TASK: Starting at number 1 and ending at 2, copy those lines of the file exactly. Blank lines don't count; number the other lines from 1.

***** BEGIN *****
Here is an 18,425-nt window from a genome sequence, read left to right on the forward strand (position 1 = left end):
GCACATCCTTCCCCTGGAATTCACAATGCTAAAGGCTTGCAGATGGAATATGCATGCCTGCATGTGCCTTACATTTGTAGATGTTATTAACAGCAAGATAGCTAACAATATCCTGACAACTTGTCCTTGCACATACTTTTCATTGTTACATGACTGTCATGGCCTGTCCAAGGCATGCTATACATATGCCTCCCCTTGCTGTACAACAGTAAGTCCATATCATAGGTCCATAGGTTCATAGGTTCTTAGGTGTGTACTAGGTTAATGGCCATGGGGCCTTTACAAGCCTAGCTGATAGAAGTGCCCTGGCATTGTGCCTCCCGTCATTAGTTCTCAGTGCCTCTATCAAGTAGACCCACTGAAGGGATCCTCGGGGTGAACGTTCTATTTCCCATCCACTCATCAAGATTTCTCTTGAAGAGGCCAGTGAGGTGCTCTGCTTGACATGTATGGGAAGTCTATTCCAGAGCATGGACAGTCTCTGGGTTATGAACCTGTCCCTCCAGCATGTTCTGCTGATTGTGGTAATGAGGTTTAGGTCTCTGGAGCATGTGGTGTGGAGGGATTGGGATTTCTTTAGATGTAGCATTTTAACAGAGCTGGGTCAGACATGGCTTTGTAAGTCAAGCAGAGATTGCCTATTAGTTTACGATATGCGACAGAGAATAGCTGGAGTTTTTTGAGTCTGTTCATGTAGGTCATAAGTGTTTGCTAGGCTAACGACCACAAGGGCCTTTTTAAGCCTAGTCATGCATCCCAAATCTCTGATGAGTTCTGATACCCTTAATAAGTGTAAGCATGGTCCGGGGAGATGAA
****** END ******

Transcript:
Here is an 18,425-nt window from a genome sequence, read left to right on the forward strand (position 1 = left end):
GCACATCCTTCCCCTGGAATTCACAATGCTAAAGGCTTGCAGATGGAATATGCATGCCTGCATGTGCCTTACATTTGTAGATGTTATTAACAGCAAGATAGCTAACAATATCCTGACAACTTGTCCTTGCACATACTTTTCATTGTTACATGACTGTCATGGCCTGTCCAAGGCATGCTATACATATGCCTCCCCTTGCTGTACAACAGTAAGTCCATATCATAGGTCCATAGGTTCATAGGTTCTTAGGTGTGTACTAGGTTAATGGCCATGGGGCCTTTACAAGCCTAGCTGATAGAAGTGCCCTGGCATTGTGCCTCCCGTCATTAGTTCTCAGTGCCTCTATCAAGTAGACCCACTGAAGGGATCCTCGGGGTGAACGTTCTATTTCCCATCCACTCATCAAGATTTCTCTTGAAGAGGCCAGTGAGGTGCTCTGCTTGACATGTATGGGAAGTCTATTCCAGAGCATGGACAGTCTCTGGGTTATGAACCTGTCCCTCCAGCATGTTCTGCTGATTGTGGTAATGAGGTTTAGGTCTCTGGAGCATGTGGTGTGGAGGGATTGGGATTTCTTTAGATGTAGCATTTTAACAGAGCTGGGTCAGACATGGCTTTGTAAGTCAAGCAGAGATTGCCTATTAGTTTACGATATGCGACAGAGAATAGCTGGAGTTTTTTGAGTCTGTTCATGTAGGTCATAAGTGTTTGCTAGGCTAACGACCACAAGGGCCTTTTTAAGCCTAGTCATGCATCCCAAATCTCTGATGAGTTCTGATACCCTTAATAAGTGTAAGCATGGTCCGGGGAGATGAA